A design process is defined as a sequence of problem-solving and creative steps used by the designer to develop an appropriate design solution for a given client and site. For the layperson, the idea of a design process may seem somewhat complex. In fact, creating designs is not simple because design solutions just do not happen by magic or fall out of thin air.
Meeting the Clients
The first step is a meeting on your property. We’ll spend at least an hour with you, walking your property, going over your questionnaire, evaluating the existing landscape and site conditions, and discussing what you want to accomplish with your new landscape. This also gives us the opportunity to get to know each other a little bit.
Based on the initial evaluation and our discussions, Thoms Bros. presents a “Proposal for Design Services“. This proposal lists the goals to be accomplished and specific landscape issues to be addressed (i.e. provide afternoon shade, screen neighbor’s yard, add a patio). The proposal also serves as our contract. The document outlines what we need from you to develop the design (i.e. the property plat, neighborhood covenants), what you will receive from Thoms Bros., and the design fee.
Base Map Preparation
Thoms Bros. uses your property plat to draw a base map featuring accurate placement of property boundaries, the house on the lot, existing driveways and walks, easements, and major landscape elements such as existing trees and shrubs. You will need to provide your property plat to Thoms Bros. If you don’t have the plat, you can usually get one from the County/City courthouse or your builder.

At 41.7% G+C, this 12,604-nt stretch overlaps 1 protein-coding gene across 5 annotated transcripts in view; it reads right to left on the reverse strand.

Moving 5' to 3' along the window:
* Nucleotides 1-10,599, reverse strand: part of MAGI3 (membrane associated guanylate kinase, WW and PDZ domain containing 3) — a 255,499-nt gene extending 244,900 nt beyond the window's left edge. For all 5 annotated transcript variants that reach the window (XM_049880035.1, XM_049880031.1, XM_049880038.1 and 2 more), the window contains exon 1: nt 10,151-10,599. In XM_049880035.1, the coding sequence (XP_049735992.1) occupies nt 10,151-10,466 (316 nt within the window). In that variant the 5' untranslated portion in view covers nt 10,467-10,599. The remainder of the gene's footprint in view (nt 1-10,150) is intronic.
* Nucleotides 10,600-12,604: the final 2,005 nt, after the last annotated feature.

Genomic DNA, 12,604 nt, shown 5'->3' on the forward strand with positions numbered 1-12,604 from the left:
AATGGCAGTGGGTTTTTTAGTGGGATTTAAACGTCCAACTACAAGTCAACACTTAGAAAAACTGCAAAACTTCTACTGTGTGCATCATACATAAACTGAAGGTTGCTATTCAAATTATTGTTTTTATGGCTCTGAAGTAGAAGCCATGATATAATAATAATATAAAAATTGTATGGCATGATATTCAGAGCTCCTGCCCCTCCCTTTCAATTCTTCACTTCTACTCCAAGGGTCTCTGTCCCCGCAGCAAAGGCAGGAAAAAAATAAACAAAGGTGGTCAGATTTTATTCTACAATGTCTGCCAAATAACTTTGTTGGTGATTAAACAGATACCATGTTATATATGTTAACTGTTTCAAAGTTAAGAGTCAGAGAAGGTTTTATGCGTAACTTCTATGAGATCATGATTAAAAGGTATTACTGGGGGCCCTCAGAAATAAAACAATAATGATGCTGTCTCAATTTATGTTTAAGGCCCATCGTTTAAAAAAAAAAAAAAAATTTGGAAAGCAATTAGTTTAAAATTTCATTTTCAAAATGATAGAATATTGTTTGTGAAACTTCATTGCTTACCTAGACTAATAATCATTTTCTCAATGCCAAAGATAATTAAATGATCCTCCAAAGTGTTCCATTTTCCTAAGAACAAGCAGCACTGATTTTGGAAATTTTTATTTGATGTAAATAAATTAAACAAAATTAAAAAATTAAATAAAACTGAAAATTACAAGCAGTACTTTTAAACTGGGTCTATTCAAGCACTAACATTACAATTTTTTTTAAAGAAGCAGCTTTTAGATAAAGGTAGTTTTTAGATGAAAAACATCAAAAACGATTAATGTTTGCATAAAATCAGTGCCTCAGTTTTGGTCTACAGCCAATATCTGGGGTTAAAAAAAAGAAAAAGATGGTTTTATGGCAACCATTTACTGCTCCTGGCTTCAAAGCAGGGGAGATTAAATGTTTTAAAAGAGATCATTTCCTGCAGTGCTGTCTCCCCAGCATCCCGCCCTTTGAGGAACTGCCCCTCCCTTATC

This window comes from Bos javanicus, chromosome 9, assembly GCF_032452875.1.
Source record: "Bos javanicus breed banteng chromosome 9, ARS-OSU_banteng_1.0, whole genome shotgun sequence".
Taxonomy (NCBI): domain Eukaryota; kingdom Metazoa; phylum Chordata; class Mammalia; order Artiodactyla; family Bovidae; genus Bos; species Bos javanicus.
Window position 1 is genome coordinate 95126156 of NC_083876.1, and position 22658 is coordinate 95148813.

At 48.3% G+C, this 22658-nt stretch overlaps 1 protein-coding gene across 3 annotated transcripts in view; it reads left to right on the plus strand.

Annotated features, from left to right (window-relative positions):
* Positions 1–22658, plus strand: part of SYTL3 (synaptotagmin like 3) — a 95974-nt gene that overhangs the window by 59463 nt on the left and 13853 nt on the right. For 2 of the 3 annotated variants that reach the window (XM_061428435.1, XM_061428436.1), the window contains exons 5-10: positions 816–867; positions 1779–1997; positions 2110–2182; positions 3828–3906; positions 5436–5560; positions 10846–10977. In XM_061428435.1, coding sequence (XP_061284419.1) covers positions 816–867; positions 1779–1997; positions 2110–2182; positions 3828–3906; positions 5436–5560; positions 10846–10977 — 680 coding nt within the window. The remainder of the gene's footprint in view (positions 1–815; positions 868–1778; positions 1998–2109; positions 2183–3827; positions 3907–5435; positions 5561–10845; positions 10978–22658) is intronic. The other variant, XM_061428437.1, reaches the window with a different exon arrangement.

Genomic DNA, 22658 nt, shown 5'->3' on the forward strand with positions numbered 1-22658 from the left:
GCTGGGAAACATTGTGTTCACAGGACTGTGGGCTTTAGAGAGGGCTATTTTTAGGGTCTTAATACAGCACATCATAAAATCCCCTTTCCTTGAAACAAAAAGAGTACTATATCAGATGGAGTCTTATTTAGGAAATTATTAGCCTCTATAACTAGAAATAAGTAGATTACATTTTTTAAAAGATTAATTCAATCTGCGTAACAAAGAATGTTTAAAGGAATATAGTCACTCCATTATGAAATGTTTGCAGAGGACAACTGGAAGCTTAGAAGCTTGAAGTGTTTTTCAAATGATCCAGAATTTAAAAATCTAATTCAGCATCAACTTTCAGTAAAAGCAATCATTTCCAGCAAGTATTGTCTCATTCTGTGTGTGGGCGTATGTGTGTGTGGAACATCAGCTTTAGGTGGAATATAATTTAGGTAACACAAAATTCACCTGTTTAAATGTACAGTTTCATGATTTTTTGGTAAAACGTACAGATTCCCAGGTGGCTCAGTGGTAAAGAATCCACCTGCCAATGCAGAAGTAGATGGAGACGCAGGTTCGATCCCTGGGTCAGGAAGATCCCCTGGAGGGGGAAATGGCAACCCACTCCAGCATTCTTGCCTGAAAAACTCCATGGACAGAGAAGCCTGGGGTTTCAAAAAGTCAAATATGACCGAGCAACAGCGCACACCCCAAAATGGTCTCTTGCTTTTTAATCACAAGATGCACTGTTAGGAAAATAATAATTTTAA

Site Inventory and Analysis
Once the initial base map is complete, Thoms Bros. comes back to your home or business and conducts an in depth site analysis of your property. We add important features that aren’t on the original plat (such as new structures, major trees, new landscape beds) and record information about existing vegetation and its condition, sun exposure, house orientation, shade patterns, wind directions, drainage issues, elevation changes, views to be preserved or blocked, and your building’s architecture.
Functional Diagrams/Conceptual Plan.
The designer’s first attempt at organizing the overall arrangement of the design on paper is the functional diagram. This plan shows the relationships of all the major spaces and elements of the design to each other, to the house, and to the site. Each space is drawn as a freehand bubble that depicts its relative size, proportion, and configuration.
The next step of the design process converts the loose freehand bubbles and diagrammatic symbols on the functional diagrams into three-dimensional outdoor rooms that have specific shape and form. The end result is an illustrative preliminary plan that presented to the client for review.
The master plan is the culmination of the design phase. It represents the final and most complete design solution, though it is still subject to change and revision while the design is being implemented. The master plan includes more details on specific plants to be used, and the form and outline of structural elements to be installed.
Other Plans. This could include layout, grading, irrigation, lighting, construction details, elevations, and perspectives.
Implementation. See our Build & Installation Service Pages.
Monitor. See our Maintenance Service Pages.